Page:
Previous studies (including this one by my colleague Dr. Sentenska) have tested this idea and found that when given a choice, brown widow males preferentially approach adults over subadults. This could just be because subadults are more difficult to detect from a distance; once they mature, adult female widow spiders produce a silk-bound sex pheromone that advertises their location and receptivity to males, and as far as we know, subadults do not produce such airborne signals. In this study, we wanted to see if males would make the same choices based on direct contact with silk (which may contain chemical information that allows males to discriminate between subadults and adults). We also wanted to find out what is driving the reduced courtship and copulatory cannibalism when males mate with subadult females—are courtship behaviours triggered by the sex pheromones on adult females’ webs, or do males adjust their behaviours depending on the kind of female they are attempting to mate, regardless of chemical cues on her web?

To answer these questions, we ran two experiments. First, we asked males if they preferred silk produced by adult or subadult female’s in a two-choice Y-maze. When the male entered the maze (via the common arm in the figure below) he would be walking on both kinds of silk, and then at the intersection of the Y he could choose to follow the adult or subadult silk trail. Once he got to the end of that arm, he could turn around and go investigate the other option, or continue searching on the first arm he chose. We found that initially, males were equally likely to choose each of the two arms of the Y-maze (not displaying a preference for either kind of silk), but that they spent more time on the adult silk. This reinforces the idea that males prefer adult females to subadult females based on silk-bound chemical cues (which spiders detect with hairs on their legs and mouthparts).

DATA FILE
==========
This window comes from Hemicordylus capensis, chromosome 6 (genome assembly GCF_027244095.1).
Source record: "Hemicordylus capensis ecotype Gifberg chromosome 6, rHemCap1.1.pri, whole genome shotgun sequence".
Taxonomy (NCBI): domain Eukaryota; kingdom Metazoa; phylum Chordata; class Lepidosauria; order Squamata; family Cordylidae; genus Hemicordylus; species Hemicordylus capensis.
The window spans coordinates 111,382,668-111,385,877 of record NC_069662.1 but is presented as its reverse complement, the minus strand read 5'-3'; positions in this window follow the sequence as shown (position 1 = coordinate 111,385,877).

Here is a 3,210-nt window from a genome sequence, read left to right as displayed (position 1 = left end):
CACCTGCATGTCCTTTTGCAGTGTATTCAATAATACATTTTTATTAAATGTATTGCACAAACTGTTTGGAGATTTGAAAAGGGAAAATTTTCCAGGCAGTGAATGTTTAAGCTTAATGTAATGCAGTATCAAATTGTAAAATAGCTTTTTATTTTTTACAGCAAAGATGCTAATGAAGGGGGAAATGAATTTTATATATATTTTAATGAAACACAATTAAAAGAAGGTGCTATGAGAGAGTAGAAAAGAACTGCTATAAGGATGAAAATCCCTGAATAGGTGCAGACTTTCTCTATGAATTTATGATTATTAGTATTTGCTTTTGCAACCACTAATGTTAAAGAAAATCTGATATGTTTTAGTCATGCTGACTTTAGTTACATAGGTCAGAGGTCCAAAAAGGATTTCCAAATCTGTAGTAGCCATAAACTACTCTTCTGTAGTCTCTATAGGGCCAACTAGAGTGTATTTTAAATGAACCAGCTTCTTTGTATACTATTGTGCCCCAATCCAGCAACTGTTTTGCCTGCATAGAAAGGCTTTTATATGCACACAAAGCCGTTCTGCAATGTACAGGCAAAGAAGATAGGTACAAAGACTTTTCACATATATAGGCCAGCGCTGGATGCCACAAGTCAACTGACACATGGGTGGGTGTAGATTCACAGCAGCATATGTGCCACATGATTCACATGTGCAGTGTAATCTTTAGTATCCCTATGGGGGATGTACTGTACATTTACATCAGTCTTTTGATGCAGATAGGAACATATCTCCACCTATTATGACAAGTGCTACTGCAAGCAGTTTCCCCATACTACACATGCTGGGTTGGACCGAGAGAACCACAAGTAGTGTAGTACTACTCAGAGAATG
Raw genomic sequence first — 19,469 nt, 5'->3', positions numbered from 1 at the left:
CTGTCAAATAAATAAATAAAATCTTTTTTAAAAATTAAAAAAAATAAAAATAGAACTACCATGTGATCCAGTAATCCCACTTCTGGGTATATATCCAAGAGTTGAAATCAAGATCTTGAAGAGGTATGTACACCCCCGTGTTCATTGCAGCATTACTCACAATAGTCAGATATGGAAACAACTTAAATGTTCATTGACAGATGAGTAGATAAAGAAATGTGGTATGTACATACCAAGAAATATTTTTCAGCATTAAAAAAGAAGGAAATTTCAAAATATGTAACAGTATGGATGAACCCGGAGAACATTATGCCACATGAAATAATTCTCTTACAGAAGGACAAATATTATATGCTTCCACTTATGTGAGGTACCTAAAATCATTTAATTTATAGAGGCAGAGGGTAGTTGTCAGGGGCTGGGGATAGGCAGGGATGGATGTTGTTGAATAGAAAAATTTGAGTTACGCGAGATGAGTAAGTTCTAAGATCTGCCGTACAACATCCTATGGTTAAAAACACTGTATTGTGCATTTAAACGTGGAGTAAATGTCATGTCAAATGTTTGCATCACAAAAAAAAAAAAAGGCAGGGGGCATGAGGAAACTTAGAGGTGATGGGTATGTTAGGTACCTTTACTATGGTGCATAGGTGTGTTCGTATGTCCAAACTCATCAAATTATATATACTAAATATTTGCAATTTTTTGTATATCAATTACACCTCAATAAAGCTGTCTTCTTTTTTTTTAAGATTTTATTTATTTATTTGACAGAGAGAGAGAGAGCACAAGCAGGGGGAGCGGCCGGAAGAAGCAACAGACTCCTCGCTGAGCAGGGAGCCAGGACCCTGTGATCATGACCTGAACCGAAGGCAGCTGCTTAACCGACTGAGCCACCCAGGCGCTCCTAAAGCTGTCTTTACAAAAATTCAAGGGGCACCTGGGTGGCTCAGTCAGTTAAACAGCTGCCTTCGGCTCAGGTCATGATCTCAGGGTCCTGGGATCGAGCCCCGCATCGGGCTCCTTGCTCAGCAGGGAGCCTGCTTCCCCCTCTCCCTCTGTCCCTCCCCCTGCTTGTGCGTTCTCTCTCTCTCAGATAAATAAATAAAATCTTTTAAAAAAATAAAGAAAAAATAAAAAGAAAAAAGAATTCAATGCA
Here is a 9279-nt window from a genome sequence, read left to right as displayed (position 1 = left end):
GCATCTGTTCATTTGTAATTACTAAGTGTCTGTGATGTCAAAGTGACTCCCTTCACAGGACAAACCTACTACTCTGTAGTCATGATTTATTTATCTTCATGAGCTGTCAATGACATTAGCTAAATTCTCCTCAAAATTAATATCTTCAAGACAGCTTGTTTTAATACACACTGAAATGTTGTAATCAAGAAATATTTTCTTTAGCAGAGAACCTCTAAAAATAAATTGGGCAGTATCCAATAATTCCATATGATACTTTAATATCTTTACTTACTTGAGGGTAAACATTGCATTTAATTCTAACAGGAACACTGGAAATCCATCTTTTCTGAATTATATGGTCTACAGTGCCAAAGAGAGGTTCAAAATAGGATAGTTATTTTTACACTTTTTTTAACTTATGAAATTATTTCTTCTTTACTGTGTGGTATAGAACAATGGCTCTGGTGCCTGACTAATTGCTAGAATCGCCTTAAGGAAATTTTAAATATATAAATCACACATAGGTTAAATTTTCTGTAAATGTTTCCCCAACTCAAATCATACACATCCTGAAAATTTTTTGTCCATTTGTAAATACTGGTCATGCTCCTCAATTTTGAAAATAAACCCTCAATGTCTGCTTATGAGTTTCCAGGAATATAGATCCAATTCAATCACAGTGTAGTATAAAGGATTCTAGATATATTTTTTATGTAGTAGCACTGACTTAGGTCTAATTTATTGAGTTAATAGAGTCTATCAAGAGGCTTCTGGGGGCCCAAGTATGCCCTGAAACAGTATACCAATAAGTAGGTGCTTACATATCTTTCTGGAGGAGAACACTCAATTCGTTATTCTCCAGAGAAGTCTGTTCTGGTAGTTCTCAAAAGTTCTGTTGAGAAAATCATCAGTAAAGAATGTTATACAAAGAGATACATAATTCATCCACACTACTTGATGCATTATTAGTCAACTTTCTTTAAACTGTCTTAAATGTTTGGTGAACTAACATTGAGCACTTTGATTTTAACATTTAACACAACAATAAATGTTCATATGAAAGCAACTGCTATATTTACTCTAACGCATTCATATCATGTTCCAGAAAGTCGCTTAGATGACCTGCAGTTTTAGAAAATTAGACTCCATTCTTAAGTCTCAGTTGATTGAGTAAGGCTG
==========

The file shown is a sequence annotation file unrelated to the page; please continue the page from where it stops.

The y-maze setup for testing male brown widows’ responses to contact with dragline silk produced by adult or subadult females.

Next, we ran a web-swap experiment where we placed adult and subadult females on webs built by different individuals who were either the same stage or opposite stage, resulting in four combinations: subadults on subadult webs, subadults on adult webs, adults on subadult webs, and adults on adult webs. We then introduced a male onto each web and recorded his courtship behaviour, whether he successfully copulated, and whether he engaged in self-sacrifice behaviour (somersaulting and presenting his abdomen to the female).

This experiment revealed that the kind of web was the main driver of an important male courtship behaviour, silk laying (part of web reduction) and of the total time the male spent courting on the web at a distance from the female. The majority of males engaged in silk laying on adult webs, and almost no males engaged in this behaviour on subadult webs, regardless of whether the female on the web was an adult or a subadult. Males also approached females much more rapidly when they were courting on subadult webs, no matter the actual status of the female on the web. These results are consistent with the idea that males invest more time into courting adult females, and that energetically costly courtship behaviours like silk laying are triggered by the sex pheromone on silk produced by adult females.